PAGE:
There’s also the benefit of consciousness: Prohibition, as stigma, challenges people to face the nature of their own choices in a conscious way.

    Liked by 1 person

    1. “I would like the freedom to live, work and raise children in a drug-free community”

      And I would like to do so in a religion-free community. Which drugs (aspirin?) and how many other restrictions would you like to impose?

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      1. RE: “Which drugs (aspirin?) and how many other restrictions would you like to impose?”

        The drug we’re talking about is marijuana. I would keep it illegal and continue to regulate it the same as we regulate heroin and LSD.

        Liked by 1 person

    2. “I don’t find the argument that prohibition causes undesirable and unintended consequences very compelling.”

      The only reason marijuana has any monetary value is because it is a controlled substance. For the price of some dirt, fertilizer and a grow light anyone can cultivate the plant. The same goes for cocaine, heroine, morphine etc.. The costs are pennies per dose.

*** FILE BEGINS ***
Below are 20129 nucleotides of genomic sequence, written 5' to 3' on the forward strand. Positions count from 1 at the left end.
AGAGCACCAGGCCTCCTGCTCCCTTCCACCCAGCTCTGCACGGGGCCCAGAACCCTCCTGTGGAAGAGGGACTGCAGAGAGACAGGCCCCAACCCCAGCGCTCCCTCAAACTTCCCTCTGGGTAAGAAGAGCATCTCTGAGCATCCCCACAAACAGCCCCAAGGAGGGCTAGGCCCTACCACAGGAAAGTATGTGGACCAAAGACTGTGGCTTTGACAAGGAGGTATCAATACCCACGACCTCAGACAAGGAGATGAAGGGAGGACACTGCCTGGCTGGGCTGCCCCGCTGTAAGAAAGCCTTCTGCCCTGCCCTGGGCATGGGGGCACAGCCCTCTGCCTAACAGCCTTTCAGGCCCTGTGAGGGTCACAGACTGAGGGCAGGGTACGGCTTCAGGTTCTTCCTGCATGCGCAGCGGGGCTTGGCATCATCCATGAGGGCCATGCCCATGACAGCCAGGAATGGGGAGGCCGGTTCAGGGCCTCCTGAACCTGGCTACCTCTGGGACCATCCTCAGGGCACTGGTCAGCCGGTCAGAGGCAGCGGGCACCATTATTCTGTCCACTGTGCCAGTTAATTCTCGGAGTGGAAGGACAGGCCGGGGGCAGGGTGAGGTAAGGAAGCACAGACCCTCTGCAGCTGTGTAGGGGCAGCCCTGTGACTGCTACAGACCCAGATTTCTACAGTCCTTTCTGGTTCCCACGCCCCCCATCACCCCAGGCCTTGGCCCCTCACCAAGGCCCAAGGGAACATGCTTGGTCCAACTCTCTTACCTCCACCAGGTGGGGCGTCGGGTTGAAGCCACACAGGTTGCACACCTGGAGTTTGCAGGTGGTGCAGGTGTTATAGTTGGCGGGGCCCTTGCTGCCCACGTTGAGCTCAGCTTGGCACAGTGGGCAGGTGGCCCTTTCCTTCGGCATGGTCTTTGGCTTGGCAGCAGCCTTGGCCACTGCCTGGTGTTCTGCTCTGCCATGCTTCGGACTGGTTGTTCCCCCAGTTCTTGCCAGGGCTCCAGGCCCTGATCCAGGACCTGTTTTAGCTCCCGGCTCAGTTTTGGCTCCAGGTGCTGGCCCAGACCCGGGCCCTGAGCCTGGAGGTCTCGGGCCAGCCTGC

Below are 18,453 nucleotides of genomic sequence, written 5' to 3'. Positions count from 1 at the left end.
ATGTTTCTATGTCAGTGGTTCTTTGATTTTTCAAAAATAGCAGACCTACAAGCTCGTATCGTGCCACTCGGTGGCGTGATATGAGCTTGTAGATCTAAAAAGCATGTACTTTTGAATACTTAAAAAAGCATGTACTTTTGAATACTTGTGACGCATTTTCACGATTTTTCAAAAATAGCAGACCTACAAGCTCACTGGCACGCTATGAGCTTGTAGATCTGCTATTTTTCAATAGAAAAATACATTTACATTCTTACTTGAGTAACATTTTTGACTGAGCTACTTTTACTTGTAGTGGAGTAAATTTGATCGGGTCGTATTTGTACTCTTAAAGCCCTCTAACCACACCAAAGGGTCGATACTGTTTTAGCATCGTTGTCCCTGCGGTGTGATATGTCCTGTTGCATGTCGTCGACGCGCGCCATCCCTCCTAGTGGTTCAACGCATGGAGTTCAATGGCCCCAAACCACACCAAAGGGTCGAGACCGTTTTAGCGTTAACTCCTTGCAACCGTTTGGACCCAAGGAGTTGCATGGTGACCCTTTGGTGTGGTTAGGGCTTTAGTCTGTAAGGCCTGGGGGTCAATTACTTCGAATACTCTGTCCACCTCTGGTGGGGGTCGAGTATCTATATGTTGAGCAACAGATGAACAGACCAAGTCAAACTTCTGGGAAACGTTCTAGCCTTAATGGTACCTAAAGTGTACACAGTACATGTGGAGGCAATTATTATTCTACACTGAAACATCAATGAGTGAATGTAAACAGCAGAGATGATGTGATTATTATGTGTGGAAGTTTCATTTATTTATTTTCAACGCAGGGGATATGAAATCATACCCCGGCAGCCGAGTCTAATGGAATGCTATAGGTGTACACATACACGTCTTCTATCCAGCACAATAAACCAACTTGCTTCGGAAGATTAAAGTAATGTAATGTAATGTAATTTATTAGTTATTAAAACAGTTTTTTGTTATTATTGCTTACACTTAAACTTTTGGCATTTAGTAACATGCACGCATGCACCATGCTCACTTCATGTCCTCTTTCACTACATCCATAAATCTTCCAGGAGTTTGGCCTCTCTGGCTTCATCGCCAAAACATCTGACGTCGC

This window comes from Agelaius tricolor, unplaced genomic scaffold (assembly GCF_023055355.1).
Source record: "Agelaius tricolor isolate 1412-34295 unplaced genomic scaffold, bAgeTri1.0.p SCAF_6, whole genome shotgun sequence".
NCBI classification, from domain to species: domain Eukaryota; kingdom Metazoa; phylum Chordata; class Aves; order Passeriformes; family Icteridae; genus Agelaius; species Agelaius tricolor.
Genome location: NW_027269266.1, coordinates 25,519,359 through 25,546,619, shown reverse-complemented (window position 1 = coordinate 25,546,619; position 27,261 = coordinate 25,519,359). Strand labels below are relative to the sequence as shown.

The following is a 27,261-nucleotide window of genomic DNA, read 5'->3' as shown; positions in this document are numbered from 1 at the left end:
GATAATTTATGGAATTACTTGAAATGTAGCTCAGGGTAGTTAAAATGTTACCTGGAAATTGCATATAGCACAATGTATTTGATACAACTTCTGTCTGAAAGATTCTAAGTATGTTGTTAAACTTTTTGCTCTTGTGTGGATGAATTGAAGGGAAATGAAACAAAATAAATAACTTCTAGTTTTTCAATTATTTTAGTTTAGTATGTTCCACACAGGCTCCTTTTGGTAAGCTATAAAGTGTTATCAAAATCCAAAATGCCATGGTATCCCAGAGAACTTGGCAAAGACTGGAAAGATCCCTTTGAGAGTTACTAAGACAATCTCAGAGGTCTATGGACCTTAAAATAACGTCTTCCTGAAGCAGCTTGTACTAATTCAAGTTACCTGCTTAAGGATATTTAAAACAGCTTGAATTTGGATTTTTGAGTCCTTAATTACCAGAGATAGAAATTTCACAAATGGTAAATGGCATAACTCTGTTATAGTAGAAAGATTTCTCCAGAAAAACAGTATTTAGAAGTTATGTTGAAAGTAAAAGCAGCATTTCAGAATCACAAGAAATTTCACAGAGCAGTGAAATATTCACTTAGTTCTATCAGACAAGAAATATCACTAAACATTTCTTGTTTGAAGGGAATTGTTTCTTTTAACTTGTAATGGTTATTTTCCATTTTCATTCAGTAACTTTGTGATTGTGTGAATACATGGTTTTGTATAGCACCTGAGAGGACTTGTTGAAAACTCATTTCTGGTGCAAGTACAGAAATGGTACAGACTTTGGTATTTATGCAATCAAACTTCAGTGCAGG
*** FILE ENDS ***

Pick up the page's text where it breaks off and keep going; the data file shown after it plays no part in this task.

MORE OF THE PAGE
Millions of people incarcerated in the US make us the number one in the world with the percentage of our population behind bars. We spend trillions on the war on drugs with no discernible improvement. An entire industry of private prisons is a huge money maker and a cancer on justice in our nation. Corruption both here and abroad is pervasive. Also violence here and the worsening violence in Central and South America are directly related to our drug problems and the immense profitability of keeping it illegal. And interestingly enough, that is, in part, what is driving families to our border.

      It is a conundrum. But we have to change our policy from criminal to healthcare when it comes to abuse of cont olled substances.